statisticians at Oregon State University". Now granted they did go more in depth than to just say that more kids = more pollution. I'm especially interested in the particular line "each child ultimately adds about 9,441 metric tons of carbon dioxide to the carbon legacy of an average parent - about 5.7 times the lifetime emissions for which, on average, a person is responsible". I'm wondering how many generations contribute to ones "carbon legacy". But really is this where $$$ and time need to be spent? Do the researchers honestly think that people will be swayed to have fewer kids based on the notion that the kid will contribute to pollution. I can hear that conversation now:
Wife: You know our 2 kids are really great, but I think there may be more in store for our family. What do you think dear husband?
Husband: Well dear, you're right in saying that our kids are pretty fantastic, but there is a lot to consider when bringing a new life into the world. Is that what God has willed for us? We have to think about the impact on the rest of the family. Can we really raise 3 kids? Do we have the finances to support another child? And I honestly felt that we were putting quite a strain on our carbon footprint when little Timmy was born. Another child just might bring on the worst of global warming.
Wife: Oh dear, I didn't think about all that. God has provided us with so many blessings. I mean our financial situation is pretty favorable and looks to be growing even in this economy. And our family is so happy. I can only imagine the amount of growth that another child would provide. Not to mention that little Katie has been wanting a little sister to play with, but you're right. I'll have to explain to Katie that although we would all love another sweet baby, it's our responsibility as respectful Earth dwellers to not use up too much of our resources, and another child would cost a lot as far as the Earth is concerned. Instead, we'll plant a tree and name it Suzy. Katie can sing to her and feed her and play with her forever. And we'll put our family tree in our family tree so that future generations will know how important it is to limit the number of kids we have.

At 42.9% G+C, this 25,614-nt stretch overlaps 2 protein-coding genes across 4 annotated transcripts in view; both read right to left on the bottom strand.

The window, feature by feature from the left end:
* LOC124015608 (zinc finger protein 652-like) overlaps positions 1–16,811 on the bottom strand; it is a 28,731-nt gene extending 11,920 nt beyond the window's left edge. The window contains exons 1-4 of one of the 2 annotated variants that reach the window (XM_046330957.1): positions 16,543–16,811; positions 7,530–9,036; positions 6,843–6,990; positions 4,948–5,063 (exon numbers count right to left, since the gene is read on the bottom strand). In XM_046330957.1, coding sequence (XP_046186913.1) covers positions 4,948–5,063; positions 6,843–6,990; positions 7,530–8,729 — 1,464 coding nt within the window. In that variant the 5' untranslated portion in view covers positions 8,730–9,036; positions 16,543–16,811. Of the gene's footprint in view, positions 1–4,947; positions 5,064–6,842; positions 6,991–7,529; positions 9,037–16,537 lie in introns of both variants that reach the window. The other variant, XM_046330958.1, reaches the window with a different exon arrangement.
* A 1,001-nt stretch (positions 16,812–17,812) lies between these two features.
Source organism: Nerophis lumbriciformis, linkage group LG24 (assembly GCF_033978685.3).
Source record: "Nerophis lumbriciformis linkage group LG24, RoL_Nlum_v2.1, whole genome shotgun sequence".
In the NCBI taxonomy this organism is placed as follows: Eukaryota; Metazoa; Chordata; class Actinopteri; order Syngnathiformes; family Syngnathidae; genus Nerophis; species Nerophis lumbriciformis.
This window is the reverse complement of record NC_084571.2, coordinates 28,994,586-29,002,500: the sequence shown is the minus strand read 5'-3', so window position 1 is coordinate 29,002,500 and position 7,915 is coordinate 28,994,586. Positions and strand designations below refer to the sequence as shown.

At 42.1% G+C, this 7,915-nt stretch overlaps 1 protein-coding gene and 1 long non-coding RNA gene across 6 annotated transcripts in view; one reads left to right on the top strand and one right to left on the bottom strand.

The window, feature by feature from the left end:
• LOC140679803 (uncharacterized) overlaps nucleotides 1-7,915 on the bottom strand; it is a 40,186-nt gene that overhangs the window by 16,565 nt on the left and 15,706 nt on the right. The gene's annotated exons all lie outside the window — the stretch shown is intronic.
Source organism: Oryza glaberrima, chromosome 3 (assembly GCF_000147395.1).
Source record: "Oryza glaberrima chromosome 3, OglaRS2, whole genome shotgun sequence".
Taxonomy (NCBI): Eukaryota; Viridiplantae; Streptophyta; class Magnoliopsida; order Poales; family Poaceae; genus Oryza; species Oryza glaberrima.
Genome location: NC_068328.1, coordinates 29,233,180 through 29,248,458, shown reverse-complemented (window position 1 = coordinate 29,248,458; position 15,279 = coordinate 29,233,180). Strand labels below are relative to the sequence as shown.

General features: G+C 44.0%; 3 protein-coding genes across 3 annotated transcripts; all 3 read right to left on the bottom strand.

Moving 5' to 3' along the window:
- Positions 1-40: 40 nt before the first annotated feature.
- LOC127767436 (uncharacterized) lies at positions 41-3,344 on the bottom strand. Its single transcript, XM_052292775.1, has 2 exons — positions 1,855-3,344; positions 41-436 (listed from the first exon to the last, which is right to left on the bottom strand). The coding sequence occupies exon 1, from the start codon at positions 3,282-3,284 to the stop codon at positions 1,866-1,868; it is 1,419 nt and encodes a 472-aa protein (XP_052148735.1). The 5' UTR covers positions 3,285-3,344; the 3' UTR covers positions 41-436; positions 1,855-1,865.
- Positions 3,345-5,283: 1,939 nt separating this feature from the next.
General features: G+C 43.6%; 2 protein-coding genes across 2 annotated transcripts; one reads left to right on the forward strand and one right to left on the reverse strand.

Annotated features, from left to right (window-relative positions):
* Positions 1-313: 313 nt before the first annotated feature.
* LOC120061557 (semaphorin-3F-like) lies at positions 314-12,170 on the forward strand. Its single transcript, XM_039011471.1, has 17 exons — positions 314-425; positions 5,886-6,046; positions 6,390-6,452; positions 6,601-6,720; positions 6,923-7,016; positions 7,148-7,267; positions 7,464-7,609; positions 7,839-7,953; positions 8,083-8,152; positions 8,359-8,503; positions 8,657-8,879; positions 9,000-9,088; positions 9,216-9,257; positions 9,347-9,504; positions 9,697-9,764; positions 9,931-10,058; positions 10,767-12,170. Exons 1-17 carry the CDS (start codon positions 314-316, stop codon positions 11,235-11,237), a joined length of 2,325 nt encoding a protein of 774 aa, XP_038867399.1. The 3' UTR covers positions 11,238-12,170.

The article also mentions these lifestyle connections:
- One 2007 study found that divorce squanders resources, because people who once shared resources such as energy now use twice as much under two roofs.
- The current obesity epidemic may also be hurting the climate, because food production is a major contributor to .
Now before I totally dismiss the whole article, I realize that it is probably just using some ridiculous headline to pull you in. And they don't actually recommend that the carbon footprint of a new kid should be part of the discussion. But, there are a lot of crazies out there, and I'm sure that someone will read the article and think "I knew it! I'll go get my tubes tied now!" And this is what scares me. The real bottom line is that it makes me sad for the people who do take this into account when deciding to procreate.
I also feel the need to say that I'm not against other efforts to save the planet. There are a lot of things that we can teach our children to do to help keep everything green. Recycle (short detour- Apparently they are emphasizing this more than enough at my nephews school. Matthew began hoarding trash in his room, because he didn't want to throw it away, he wanted to save it to recycle. Even though my brother does recycle, Matthew didn't want to throw away anything. Poor kid. There was some adjustment needed. It came from his parents, but I wonder if other kids had the same issues. Sometimes things can be made more important than they are. Ok, back to good world saving ideas...), turn off lights, use energy efficient cars, appliances, etc. But I think sometimes people get an idea and run with it to an absurd end. (I thought about entering some rants about PETA here, but I'll save that for some other time. For now, I leave you with two words - Sea Kittens.)